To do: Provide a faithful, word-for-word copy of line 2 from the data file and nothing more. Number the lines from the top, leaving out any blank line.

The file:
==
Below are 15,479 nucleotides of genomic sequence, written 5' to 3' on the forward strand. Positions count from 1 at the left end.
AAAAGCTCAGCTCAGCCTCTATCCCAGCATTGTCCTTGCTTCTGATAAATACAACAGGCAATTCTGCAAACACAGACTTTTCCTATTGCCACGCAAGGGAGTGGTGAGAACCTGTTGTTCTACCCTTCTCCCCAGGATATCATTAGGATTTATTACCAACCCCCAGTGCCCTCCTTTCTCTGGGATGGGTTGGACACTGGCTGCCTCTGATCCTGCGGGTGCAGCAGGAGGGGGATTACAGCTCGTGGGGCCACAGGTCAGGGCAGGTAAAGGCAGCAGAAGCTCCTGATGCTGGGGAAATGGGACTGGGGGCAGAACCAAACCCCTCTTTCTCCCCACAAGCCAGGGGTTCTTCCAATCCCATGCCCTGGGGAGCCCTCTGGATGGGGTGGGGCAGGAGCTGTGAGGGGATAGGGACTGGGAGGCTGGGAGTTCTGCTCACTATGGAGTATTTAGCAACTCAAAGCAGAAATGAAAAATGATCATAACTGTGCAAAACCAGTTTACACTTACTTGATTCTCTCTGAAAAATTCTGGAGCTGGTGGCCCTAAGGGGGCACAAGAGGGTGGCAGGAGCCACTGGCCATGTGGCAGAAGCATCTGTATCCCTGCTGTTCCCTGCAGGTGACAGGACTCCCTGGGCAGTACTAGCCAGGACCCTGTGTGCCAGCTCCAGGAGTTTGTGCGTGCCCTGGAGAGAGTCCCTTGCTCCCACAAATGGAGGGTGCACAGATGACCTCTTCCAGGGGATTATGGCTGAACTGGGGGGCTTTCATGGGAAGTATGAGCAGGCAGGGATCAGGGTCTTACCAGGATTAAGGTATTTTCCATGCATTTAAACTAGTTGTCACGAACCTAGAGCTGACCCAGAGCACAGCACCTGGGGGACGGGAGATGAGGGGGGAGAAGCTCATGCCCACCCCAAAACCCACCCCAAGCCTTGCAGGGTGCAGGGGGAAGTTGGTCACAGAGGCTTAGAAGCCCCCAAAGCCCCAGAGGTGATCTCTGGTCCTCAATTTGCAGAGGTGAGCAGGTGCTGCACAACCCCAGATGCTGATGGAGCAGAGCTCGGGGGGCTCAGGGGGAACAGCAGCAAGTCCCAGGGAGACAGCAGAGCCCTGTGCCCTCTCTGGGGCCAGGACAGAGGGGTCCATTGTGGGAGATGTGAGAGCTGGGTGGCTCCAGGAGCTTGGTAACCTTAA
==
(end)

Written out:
AAAAGCTCAGCTCAGCCTCTATCCCAGCATTGTCCTTGCTTCTGATAAATACAACAGGCAATTCTGCAAACACAGACTTTTCCTATTGCCACGCAAGGGAGTGGTGAGAACCTGTTGTTCTACCCTTCTCCCCAGGATATCATTAGGATTTATTACCAACCCCCAGTGCCCTCCTTTCTCTGGGATGGGTTGGACACTGGCTGCCTCTGATCCTGCGGGTGCAGCAGGAGGGGGATTACAGCTCGTGGGGCCACAGGTCAGGGCAGGTAAAGGCAGCAGAAGCTCCTGATGCTGGGGAAATGGGACTGGGGGCAGAACCAAACCCCTCTTTCTCCCCACAAGCCAGGGGTTCTTCCAATCCCATGCCCTGGGGAGCCCTCTGGATGGGGTGGGGCAGGAGCTGTGAGGGGATAGGGACTGGGAGGCTGGGAGTTCTGCTCACTATGGAGTATTTAGCAACTCAAAGCAGAAATGAAAAATGATCATAACTGTGCAAAACCAGTTTACACTTACTTGATTCTCTCTGAAAAATTCTGGAGCTGGTGGCCCTAAGGGGGCACAAGAGGGTGGCAGGAGCCACTGGCCATGTGGCAGAAGCATCTGTATCCCTGCTGTTCCCTGCAGGTGACAGGACTCCCTGGGCAGTACTAGCCAGGACCCTGTGTGCCAGCTCCAGGAGTTTGTGCGTGCCCTGGAGAGAGTCCCTTGCTCCCACAAATGGAGGGTGCACAGATGACCTCTTCCAGGGGATTATGGCTGAACTGGGGGGCTTTCATGGGAAGTATGAGCAGGCAGGGATCAGGGTCTTACCAGGATTAAGGTATTTTCCATGCATTTAAACTAGTTGTCACGAACCTAGAGCTGACCCAGAGCACAGCACCTGGGGGACGGGAGATGAGGGGGGAGAAGCTCATGCCCACCCCAAAACCCACCCCAAGCCTTGCAGGGTGCAGGGGGAAGTTGGTCACAGAGGCTTAGAAGCCCCCAAAGCCCCAGAGGTGATCTCTGGTCCTCAATTTGCAGAGGTGAGCAGGTGCTGCACAACCCCAGATGCTGATGGAGCAGAGCTCGGGGGGCTCAGGGGGAACAGCAGCAAGTCCCAGGGAGACAGCAGAGCCCTGTGCCCTCTCTGGGGCCAGGACAGAGGGGTCCATTGTGGGAGATGTGAGAGCTGGGTGGCTCCAGGAGCTTGGTAACCTTAA